However, I'd say that the DX9 talk doesn't tell the whole story as ATI's shaders appear more effective even with many DX8 shaders in many cases. For instance, look at these performance numbers with a test application:

    http://www.beyond3d.com/forum/viewtopic.php?p=1991...

    GF FX 5950, 52.16:
    PS 1.1 - Simple - 938.785889M pixels/sec
    PS 1.4 - Simple - 885.801453M pixels/sec

    9800 PRO
    PS 1.1 - Simple - 1489.901123M pixels/sec
    PS 1.4 - Simple - 1489.822754M pixels/sec
    Reply
  • Pumpkinierre - Saturday, December 13, 2003 - link

    Thank you 27 for explaining compliant versus full DX9. So what about the missing 24bit fpu in the FX series which have 16 and 32bit the latter being very slow. Doesnt this mean that the FX series is not even compliant? And given the scarcity of DX9 games at present, inevitable that FXs will run into trouble in the future, Reply
  • DaveBaumann - Friday, December 12, 2003 - link

    “The FX cards support full DX9. In fact, they support more than the minimum to be DX9 cards and support some features that people speculate will be in DX10 (fp32, longer shader programs, etc...).”

    Derek, the FX series supports the full features required for DX9 “compliancy”, they do not support “full” DX9 – there are numerous optional features within DirectX specifications that IHV’s can choose to support or not. Two such features within DX9 is the support of flexible float buffers and MRT’s, neither of which the FX series do support.

    The lack of float buffer support is causing some head scratching among developers as it would generally make their life easier (check with some to see if they would find it useful if all vendors would support it) – float buffers are already use in some game which means that the FX series can’t support some options (check Tomb Raider). MRT’s also have their uses, and we’ve published some research work from one developer on lighting which is made easier by the support of MRT’s:

    http://www.beyond3d.com/articles/deflight/

    As for the “speculation of the FX’s support for what will be in DX10” please check the Micorsoft Meltdown presentations – they list the specification requirements for Pixel Shader 3.0 compliant which is already spec’ed within DX9 and the FX series falls short of this requirement.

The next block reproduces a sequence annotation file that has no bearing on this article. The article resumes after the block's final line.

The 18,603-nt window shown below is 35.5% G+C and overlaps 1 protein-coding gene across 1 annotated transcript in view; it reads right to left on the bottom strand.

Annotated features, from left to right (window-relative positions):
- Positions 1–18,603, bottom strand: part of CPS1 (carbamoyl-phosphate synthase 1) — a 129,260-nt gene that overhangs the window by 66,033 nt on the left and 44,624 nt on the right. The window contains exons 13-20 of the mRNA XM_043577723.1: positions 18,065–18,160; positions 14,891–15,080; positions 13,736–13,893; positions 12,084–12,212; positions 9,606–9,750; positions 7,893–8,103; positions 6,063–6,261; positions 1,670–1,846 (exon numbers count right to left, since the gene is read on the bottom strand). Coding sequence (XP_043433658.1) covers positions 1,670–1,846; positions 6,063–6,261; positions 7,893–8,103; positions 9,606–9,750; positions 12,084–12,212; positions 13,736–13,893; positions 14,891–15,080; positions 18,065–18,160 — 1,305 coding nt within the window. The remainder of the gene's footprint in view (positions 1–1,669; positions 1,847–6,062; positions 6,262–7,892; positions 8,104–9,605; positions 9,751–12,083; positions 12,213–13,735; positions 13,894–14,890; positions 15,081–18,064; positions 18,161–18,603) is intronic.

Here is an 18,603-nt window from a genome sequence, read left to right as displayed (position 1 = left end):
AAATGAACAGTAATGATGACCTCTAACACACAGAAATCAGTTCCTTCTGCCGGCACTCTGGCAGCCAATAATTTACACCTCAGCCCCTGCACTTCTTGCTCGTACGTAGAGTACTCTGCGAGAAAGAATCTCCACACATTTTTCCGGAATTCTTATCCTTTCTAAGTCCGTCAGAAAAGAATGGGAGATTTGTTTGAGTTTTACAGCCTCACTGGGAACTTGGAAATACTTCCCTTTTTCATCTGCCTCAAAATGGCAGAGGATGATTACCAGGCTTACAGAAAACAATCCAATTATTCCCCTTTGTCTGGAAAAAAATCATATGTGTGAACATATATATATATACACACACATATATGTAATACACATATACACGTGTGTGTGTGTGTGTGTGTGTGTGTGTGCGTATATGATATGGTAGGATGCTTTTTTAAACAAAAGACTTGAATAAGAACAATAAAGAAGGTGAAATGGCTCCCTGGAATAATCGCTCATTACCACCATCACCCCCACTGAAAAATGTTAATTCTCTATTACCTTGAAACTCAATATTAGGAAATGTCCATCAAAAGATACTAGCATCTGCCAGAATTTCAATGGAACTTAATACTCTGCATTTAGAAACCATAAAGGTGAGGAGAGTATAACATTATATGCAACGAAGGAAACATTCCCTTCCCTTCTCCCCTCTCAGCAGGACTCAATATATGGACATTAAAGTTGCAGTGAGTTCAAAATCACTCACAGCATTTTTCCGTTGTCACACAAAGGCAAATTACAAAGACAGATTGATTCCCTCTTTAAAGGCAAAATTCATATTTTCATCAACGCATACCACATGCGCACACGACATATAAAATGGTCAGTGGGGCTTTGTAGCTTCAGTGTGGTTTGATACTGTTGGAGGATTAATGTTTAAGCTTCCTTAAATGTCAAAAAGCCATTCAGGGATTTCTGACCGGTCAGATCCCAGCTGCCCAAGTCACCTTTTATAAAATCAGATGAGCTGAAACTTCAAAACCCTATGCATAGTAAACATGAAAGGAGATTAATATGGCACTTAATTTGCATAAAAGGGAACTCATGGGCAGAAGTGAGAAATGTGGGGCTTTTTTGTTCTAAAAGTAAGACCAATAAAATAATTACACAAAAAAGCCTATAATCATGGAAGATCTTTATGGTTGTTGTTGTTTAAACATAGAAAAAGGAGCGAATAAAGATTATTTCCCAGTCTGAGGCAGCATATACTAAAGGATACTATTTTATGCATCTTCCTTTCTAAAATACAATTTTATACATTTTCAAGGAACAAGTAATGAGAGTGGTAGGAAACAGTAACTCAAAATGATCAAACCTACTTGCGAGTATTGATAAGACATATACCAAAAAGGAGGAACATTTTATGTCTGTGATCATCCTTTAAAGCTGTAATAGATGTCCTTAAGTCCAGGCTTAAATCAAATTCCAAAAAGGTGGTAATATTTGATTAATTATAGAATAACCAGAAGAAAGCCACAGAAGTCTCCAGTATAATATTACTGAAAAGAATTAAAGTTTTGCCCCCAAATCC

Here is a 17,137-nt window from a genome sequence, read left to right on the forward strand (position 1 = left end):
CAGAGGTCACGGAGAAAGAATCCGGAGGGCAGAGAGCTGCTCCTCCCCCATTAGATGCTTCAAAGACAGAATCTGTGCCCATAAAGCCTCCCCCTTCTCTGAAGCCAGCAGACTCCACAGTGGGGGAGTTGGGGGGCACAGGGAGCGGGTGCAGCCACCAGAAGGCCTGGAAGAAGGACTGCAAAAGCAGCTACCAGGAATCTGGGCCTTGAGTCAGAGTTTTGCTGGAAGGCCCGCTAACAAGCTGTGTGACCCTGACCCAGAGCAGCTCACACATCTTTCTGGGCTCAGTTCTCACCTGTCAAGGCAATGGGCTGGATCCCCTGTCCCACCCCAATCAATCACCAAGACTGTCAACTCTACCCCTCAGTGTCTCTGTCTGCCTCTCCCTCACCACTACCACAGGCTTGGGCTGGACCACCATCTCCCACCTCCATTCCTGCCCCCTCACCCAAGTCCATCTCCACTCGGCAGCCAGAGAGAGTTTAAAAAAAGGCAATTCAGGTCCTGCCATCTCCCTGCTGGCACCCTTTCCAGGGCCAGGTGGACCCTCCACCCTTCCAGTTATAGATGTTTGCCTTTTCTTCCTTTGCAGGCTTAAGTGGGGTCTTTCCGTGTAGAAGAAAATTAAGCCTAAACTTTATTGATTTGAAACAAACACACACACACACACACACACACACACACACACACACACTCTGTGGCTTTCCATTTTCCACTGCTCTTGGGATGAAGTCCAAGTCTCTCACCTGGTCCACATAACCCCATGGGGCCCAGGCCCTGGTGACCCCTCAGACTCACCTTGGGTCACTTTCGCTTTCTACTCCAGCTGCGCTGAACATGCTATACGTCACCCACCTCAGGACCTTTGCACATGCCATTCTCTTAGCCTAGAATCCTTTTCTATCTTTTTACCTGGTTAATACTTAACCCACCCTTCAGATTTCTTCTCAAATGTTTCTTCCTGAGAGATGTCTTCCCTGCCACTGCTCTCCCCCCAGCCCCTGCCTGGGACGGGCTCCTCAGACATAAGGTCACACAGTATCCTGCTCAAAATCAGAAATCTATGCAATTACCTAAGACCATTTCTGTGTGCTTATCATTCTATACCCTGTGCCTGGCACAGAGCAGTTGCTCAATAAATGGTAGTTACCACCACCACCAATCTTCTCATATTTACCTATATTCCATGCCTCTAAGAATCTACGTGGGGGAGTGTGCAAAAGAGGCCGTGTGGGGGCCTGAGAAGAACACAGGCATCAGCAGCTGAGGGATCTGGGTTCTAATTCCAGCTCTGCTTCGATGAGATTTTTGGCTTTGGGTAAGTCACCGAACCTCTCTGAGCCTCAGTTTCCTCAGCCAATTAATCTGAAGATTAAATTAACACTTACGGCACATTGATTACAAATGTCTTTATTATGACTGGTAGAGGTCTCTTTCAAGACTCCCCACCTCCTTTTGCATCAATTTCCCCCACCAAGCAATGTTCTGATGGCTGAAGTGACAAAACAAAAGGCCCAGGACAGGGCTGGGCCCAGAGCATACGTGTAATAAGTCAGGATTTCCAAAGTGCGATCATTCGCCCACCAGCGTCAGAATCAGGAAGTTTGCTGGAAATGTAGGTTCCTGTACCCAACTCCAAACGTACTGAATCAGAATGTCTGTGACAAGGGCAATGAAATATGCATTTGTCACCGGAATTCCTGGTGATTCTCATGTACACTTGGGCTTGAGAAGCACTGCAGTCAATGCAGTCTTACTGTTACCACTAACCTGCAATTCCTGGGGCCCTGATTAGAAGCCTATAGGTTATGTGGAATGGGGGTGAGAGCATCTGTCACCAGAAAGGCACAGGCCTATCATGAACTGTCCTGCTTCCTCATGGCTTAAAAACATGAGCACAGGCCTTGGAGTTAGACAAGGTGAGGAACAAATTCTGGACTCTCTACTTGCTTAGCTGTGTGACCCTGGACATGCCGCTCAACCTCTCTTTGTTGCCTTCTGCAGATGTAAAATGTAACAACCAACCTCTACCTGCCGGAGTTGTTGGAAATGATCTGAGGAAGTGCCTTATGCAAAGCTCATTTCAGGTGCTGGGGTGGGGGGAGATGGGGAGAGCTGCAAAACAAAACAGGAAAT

“Part of the reason ATI is able to lead so well in performance is that they don't support many of these features.”

    And NVIDIA don’t support some features that are also within DX9 – I’m not sure you can claim that ATI has better DX9 performance as they both have elements that each other support and don’t support.
    Reply
  • BlackShrike - Friday, December 12, 2003 - link

    I don't get it. You guys are content for sub perfect products? When I buy something, I want it to be the best for my money. But you guys don't seem to care for the best image quality possible while getting high frame rates. Isn't that why you buy these high end cards?

    Another thing, how come anandtech doesn't do an article by finding the minimum frame rates. Remember how we found out ATI and Nvidia sometimes have high average frame rates, but very low minimum frame rates? Now this would be the deciding factor for me. Image quality plus consistent frame rates.

    Really guys, I expected more from Anandtech readers.
    Reply
  • valnar - Friday, December 12, 2003 - link

    I read the headline of this article and actually thought it was going to be about image quality. No shocker that it wasn't.

    This article talked about rendering quality, not image quality. I'd really like somebody to bring up a color spectrum analyzer. I'd like to hear about text crispness and/or fuzzyness of displaying text at 6 point. I'd like to hear about color accuracy and brightness/contrast/hue/sat/gamma capabilities.

    Oh well.
    Reply